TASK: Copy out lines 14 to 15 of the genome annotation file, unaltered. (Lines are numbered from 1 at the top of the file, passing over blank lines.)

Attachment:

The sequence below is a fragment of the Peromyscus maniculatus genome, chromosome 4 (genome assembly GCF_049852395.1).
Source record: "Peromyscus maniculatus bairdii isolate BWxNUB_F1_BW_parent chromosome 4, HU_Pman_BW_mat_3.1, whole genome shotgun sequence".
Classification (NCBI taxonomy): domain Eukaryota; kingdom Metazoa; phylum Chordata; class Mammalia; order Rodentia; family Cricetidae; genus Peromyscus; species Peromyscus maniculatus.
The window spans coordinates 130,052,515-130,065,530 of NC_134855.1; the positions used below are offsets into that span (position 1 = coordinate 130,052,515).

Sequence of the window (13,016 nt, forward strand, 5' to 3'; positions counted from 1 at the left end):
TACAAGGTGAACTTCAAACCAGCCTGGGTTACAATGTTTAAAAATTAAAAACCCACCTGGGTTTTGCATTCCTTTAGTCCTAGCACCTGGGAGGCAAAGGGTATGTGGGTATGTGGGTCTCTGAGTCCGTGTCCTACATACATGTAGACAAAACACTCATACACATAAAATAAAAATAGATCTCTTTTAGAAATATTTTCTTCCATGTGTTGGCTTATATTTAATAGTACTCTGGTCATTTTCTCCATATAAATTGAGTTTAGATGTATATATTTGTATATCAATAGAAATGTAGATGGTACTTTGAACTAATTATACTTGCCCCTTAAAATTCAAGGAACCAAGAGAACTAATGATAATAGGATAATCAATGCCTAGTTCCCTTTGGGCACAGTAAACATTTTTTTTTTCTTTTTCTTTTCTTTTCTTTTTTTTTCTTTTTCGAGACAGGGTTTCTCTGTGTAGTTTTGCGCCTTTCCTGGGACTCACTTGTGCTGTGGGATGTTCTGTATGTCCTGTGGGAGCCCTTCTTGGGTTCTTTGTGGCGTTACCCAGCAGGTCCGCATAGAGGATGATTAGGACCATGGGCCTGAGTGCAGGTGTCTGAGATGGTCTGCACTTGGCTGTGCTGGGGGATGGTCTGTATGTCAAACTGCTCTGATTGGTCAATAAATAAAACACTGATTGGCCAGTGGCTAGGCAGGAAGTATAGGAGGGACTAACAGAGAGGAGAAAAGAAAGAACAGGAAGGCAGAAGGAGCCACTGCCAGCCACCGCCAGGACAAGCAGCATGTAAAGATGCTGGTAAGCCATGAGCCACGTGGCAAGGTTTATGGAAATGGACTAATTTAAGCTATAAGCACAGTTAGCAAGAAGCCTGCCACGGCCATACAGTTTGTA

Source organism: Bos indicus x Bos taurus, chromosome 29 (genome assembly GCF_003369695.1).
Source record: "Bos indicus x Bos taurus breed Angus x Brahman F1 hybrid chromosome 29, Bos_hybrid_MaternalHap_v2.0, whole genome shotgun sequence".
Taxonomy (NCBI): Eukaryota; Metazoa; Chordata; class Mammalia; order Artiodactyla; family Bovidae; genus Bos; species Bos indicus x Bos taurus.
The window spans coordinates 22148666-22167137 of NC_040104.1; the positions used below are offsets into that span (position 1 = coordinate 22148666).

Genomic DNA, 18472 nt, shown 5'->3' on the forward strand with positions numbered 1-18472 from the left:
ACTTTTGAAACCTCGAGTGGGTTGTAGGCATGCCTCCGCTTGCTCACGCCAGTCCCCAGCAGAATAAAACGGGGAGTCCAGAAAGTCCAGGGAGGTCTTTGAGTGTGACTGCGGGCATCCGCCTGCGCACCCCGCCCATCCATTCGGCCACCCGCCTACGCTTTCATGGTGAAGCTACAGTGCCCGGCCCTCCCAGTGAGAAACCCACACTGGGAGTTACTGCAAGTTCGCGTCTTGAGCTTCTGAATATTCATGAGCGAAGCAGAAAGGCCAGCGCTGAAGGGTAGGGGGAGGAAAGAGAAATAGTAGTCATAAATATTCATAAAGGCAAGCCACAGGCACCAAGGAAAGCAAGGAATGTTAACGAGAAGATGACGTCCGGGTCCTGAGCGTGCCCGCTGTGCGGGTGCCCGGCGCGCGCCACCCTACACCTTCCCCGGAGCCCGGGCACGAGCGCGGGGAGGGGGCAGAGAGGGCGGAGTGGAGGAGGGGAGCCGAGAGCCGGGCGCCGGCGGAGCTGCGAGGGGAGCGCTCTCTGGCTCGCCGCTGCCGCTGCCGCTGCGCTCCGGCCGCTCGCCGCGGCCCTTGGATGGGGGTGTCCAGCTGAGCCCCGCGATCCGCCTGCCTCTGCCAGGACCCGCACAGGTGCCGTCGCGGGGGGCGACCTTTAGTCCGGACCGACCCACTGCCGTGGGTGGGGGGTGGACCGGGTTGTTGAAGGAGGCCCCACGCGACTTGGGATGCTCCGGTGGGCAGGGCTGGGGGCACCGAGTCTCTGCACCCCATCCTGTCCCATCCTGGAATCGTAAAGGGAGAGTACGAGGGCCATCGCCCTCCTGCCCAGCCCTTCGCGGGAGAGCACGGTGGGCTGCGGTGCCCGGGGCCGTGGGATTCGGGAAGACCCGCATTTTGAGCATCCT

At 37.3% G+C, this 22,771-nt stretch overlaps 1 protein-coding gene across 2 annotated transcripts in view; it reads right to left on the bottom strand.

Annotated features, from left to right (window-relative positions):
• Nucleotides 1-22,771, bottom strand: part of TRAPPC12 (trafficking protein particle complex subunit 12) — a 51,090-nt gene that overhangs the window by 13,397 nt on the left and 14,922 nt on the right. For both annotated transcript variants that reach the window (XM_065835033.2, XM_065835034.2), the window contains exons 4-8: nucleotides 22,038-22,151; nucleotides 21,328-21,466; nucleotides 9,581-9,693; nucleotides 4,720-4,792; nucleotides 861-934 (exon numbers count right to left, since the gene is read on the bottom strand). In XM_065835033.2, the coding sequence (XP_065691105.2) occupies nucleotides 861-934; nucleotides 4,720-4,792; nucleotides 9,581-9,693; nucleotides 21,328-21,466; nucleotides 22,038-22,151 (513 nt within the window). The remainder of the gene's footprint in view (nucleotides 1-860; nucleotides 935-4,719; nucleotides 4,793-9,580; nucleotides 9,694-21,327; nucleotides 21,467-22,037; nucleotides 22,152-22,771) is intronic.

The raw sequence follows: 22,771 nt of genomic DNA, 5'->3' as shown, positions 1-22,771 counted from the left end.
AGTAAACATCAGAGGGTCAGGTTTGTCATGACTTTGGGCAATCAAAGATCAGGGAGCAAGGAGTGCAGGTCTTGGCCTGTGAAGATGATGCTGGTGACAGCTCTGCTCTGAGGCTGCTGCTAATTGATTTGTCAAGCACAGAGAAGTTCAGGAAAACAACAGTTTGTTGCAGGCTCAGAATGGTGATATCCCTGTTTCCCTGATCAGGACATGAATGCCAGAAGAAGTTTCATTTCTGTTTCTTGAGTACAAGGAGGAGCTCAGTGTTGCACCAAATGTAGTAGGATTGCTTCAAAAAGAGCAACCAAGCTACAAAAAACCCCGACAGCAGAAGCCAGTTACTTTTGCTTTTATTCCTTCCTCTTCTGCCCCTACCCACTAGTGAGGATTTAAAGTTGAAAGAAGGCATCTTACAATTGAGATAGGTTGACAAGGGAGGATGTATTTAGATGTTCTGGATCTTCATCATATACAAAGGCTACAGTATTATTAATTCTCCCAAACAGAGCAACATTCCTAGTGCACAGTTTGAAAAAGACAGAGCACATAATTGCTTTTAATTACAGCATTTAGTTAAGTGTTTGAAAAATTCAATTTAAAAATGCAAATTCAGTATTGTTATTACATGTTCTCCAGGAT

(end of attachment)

Annotated features, from left to right (window-relative positions):
• Nucleotides 1-22,771, bottom strand: part of TRAPPC12 (trafficking protein particle complex subunit 12) — a 51,090-nt gene that overhangs the window by 13,397 nt on the left and 14,922 nt on the right. For both annotated transcript variants that reach the window (XM_065835033.2, XM_065835034.2), the window contains exons 4-8: nucleotides 22,038-22,151; nucleotides 21,328-21,466; nucleotides 9,581-9,693; nucleotides 4,720-4,792; nucleotides 861-934 (exon numbers count right to left, since the gene is read on the bottom strand). In XM_065835033.2, the coding sequence (XP_065691105.2) occupies nucleotides 861-934; nucleotides 4,720-4,792; nucleotides 9,581-9,693; nucleotides 21,328-21,466; nucleotides 22,038-22,151 (513 nt within the window). The remainder of the gene's footprint in view (nucleotides 1-860; nucleotides 935-4,719; nucleotides 4,793-9,580; nucleotides 9,694-21,327; nucleotides 21,467-22,037; nucleotides 22,152-22,771) is intronic.